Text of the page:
Despite being found guilty of eight murders of mostly elderly people and the prosecution seeking the death penalty, a North Carolina jury recently convicted Robert Stewart of second degree murder, thereby avoiding the possibility of a death sentence. On September 5, he was sentenced to prison for over 100 years. Stewart had gone on a shooting spree at a Carthage nursing home in 2009, apparently under the influence of alcohol and prescription drugs. Although none of the jurors disclosed their rationale for opting for second-degree instead of first-degree murder, both diminished mental capacity and voluntary intoxication were offered as rationales by the Stewart’s defense team. The prosecutor, Peter Strickland, said the families are “getting solace in the fact that he was sentenced to more than 131 years.”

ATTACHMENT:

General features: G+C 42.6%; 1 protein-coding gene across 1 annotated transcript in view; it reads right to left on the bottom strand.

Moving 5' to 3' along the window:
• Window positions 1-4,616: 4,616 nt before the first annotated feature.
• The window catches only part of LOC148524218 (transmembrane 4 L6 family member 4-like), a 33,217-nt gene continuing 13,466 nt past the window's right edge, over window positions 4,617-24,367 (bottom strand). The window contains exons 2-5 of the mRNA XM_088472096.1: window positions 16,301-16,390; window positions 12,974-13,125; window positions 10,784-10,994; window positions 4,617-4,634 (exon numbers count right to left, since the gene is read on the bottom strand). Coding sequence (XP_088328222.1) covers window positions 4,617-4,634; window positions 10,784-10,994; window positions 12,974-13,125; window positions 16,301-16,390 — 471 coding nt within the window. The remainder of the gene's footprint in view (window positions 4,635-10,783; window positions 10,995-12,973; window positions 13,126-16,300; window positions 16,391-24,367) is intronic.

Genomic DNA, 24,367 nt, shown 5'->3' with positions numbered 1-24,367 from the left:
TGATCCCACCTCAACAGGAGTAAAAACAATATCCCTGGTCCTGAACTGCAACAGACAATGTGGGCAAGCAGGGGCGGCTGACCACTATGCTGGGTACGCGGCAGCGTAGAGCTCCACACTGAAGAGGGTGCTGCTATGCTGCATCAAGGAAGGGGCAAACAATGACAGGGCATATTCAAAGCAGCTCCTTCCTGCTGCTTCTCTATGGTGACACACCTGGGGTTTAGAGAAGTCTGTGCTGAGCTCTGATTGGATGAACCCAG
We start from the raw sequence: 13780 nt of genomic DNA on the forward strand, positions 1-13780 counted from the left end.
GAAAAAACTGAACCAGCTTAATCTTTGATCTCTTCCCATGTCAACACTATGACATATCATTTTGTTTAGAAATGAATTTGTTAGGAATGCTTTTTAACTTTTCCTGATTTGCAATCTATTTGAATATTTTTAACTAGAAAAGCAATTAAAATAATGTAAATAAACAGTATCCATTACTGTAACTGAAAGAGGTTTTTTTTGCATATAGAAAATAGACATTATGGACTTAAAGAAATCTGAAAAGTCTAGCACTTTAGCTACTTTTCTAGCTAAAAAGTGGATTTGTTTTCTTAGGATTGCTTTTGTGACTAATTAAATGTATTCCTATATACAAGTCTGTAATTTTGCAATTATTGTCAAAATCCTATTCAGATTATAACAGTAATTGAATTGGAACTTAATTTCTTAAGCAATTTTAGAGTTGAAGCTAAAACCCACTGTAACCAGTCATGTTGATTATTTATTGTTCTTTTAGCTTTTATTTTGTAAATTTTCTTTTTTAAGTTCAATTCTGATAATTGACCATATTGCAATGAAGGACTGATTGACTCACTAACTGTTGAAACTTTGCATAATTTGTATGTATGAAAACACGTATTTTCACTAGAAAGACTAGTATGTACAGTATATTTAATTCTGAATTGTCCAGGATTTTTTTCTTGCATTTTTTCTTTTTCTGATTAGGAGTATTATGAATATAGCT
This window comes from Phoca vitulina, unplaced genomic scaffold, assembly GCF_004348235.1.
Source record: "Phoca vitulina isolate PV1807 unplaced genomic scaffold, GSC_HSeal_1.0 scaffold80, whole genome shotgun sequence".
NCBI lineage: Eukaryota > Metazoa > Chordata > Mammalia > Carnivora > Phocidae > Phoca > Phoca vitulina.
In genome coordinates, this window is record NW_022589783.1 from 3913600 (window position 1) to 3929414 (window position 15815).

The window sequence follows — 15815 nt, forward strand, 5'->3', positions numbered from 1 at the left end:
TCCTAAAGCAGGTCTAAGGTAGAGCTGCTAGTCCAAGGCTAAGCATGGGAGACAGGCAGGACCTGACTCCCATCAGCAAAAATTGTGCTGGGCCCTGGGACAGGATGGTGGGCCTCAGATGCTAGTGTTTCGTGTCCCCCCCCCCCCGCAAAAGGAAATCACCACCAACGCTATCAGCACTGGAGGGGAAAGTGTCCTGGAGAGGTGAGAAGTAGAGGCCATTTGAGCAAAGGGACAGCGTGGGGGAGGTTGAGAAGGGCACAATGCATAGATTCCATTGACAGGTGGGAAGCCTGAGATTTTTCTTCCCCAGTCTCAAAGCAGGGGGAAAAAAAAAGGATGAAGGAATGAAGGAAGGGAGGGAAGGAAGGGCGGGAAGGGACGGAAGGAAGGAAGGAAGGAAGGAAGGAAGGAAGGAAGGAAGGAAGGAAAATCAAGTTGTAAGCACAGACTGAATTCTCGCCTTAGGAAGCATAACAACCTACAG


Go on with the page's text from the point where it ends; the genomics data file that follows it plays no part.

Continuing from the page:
(J. Chappell, “Jury Finds Stewart Guilty of 2nd-Degree Murder,” The Pilot, September 3, 2011). See Arbitrariness and Mental Illness. See also DPIC’s Report Struck by Lightning: The Continuing Arbitrariness of the Death Penalty Thirty-Five Years After Its Reinstatement in 1976.”